My friend and Greek genealogist, Gregory Kontos, prepared some excellent handouts for the Hellenic Genealogy Conference in Salt Lake City on September 26, 2015.
This is a sample of a Dimotologion Koinothtos, or Town Register. It is similar to a U.S. census record as it lists the families in the villages, with parents and children’s names, birthdates, birth places, and other relevant information. These records were created in the 1900’s. The oldest families will have parents born in the late 1800’s, with their children born in the early-mid 1900’s. To my knowledge, there is no such record collection dated earlier than this timeframe, which is unfortunate as we cannot go back to find a father or a mother in this record, when he/she is listed as a child in their parents’ family.
This is page 1 of 2.
Here is an example of the 1st page of the Dimotologion, with an entry translated into English.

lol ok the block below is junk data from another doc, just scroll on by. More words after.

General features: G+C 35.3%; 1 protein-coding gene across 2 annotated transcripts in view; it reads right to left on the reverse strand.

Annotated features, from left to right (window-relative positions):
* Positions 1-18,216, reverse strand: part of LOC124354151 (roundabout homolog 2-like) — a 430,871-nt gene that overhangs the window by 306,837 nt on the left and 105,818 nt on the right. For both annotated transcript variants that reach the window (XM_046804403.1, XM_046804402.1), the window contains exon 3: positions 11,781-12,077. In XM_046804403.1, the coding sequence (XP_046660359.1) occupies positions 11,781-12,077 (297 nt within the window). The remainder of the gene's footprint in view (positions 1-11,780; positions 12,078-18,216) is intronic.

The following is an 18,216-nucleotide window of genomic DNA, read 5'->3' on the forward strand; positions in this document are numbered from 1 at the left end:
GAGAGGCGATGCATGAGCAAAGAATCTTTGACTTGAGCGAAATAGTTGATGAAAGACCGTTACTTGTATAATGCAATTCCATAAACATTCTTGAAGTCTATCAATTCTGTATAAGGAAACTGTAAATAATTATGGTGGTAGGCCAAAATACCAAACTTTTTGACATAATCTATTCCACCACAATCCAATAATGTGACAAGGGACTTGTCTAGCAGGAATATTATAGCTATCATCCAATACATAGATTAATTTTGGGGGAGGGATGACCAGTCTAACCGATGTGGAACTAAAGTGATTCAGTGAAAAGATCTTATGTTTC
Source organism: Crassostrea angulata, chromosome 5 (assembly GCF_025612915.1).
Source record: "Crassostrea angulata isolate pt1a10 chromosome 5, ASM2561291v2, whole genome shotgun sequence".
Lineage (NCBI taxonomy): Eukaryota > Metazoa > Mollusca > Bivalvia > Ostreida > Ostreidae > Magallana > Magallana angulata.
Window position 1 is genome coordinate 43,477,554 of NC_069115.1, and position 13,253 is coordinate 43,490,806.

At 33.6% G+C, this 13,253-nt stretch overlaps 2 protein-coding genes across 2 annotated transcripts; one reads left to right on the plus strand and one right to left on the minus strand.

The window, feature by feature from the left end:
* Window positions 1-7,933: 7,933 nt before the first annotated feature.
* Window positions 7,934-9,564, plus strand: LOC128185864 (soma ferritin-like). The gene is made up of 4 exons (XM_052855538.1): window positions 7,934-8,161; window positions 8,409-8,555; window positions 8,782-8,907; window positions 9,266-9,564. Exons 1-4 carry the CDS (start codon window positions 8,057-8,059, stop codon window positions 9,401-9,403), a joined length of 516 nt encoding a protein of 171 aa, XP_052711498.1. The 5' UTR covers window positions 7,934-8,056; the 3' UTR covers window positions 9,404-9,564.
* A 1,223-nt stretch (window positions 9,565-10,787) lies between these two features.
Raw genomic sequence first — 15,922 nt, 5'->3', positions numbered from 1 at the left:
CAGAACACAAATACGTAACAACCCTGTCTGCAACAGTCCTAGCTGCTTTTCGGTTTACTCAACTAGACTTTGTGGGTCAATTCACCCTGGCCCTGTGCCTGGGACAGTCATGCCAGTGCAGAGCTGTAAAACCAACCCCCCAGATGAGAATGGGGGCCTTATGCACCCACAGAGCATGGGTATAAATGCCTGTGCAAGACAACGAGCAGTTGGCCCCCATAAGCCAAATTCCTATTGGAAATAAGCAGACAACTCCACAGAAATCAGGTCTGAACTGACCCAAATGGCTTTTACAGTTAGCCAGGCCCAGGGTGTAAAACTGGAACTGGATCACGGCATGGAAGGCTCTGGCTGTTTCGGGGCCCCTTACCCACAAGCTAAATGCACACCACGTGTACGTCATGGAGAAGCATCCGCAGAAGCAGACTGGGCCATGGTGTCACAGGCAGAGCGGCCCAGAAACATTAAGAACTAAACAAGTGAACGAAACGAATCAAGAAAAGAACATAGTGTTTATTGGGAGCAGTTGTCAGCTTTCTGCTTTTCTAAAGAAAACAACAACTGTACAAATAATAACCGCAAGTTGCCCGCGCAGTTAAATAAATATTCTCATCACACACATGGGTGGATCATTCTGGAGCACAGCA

This is page 2 of a Dimotologion. It gives additional information about each person in the family.
This is a Mitroon Arrenon, or Male Register. It is a record of every male born in a village. It was kept by the government for military draft purposes, and is considered an official register of birth.
These two record sets are the backbone of genealogy research in Greece. The regional offices of the General State Archives of Greece (GAK) have books with these record collections for the villages over which they have jurisdiction.
A list of the Regional GAK offices can be found here: http://www.gak.gr/frontoffice/portal.asp?cpage=NODE&cnode=36. The page can be translated into English using Google translate. If you write for information, include whatever you know about the family you are searching. It is especially important to know the spelling of the original surname in Greek (e.g., Papagiannakos, not just Pappas). You must also know the exact village and its location because there are many villages with the same name (e.g., not just Agios Ioannis, but Agios Ioannis Sparta).